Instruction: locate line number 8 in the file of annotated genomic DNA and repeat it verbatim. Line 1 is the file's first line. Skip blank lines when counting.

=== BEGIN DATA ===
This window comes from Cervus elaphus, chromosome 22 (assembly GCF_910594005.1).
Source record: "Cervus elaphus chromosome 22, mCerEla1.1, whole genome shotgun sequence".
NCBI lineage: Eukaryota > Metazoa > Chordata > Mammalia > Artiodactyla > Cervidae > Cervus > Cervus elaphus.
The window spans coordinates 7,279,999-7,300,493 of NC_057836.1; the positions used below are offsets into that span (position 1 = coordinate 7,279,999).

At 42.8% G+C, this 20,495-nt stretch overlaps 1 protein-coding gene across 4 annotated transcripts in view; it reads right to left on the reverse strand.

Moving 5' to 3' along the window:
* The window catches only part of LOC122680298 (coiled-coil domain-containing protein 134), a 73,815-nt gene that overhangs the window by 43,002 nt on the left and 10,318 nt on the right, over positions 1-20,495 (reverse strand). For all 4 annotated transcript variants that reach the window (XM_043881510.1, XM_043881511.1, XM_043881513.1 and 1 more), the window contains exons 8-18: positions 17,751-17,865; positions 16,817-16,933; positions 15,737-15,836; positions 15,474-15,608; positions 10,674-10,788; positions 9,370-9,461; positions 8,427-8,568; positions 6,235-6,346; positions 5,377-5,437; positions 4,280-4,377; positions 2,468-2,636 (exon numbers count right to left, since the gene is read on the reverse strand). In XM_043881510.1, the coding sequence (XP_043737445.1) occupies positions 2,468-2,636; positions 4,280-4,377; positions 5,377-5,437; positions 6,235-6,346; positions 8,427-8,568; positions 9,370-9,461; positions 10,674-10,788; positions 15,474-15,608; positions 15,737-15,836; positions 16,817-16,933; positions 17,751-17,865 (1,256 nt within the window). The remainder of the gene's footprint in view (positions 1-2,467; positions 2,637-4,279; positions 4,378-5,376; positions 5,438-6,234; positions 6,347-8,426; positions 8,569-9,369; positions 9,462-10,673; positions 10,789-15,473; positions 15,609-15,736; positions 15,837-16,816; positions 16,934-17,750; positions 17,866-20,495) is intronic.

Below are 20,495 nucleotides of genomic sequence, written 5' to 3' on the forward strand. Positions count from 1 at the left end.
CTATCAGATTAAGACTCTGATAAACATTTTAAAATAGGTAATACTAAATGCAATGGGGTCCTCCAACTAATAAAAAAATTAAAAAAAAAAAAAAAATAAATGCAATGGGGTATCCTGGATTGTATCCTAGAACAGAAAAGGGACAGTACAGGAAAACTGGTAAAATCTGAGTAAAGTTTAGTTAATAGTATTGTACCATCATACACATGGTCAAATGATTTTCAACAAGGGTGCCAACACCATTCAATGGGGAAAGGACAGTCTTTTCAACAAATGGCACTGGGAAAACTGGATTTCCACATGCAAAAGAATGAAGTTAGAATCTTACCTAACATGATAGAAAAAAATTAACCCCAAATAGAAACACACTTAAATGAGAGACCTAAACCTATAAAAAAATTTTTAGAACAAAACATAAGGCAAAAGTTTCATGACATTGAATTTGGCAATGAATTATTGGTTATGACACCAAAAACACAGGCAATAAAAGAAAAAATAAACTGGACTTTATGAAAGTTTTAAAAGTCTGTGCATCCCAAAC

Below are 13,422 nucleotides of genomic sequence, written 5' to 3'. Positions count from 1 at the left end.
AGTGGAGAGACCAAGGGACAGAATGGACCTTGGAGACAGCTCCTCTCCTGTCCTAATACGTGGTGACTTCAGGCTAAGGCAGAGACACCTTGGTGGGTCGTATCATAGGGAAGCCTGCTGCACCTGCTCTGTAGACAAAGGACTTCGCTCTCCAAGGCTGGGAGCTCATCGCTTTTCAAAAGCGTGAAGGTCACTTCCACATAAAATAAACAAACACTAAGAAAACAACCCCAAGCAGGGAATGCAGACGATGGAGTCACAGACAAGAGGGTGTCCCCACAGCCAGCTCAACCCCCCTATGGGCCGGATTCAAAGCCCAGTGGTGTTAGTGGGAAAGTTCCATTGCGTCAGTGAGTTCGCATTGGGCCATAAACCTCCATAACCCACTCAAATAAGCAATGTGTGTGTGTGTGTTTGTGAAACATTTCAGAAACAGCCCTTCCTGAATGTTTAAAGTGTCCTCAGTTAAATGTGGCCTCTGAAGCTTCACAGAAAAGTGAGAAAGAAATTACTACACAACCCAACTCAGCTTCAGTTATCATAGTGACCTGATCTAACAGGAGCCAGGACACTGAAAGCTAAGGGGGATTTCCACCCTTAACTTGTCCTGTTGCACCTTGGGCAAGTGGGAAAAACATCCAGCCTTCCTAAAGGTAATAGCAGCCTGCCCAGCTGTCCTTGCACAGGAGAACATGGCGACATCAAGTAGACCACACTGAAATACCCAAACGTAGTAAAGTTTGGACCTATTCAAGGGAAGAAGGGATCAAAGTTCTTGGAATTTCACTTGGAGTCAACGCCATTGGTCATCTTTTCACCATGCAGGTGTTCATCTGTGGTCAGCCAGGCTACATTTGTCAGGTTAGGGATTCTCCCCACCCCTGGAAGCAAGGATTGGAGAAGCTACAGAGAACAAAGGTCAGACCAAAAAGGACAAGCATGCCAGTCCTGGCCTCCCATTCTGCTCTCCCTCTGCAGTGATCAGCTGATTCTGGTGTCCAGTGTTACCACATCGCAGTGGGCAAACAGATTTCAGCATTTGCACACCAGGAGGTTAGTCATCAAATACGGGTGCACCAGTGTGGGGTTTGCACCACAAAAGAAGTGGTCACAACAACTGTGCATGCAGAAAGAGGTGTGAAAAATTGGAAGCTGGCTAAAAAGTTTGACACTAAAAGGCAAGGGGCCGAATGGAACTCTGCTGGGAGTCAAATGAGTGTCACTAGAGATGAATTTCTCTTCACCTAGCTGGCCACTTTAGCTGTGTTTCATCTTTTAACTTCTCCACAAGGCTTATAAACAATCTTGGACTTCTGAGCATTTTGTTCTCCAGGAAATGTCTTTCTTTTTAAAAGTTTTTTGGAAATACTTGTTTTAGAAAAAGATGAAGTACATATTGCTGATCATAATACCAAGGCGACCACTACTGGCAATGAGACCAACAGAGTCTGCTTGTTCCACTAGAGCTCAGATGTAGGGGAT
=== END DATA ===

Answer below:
Below are 20,495 nucleotides of genomic sequence, written 5' to 3' on the forward strand. Positions count from 1 at the left end.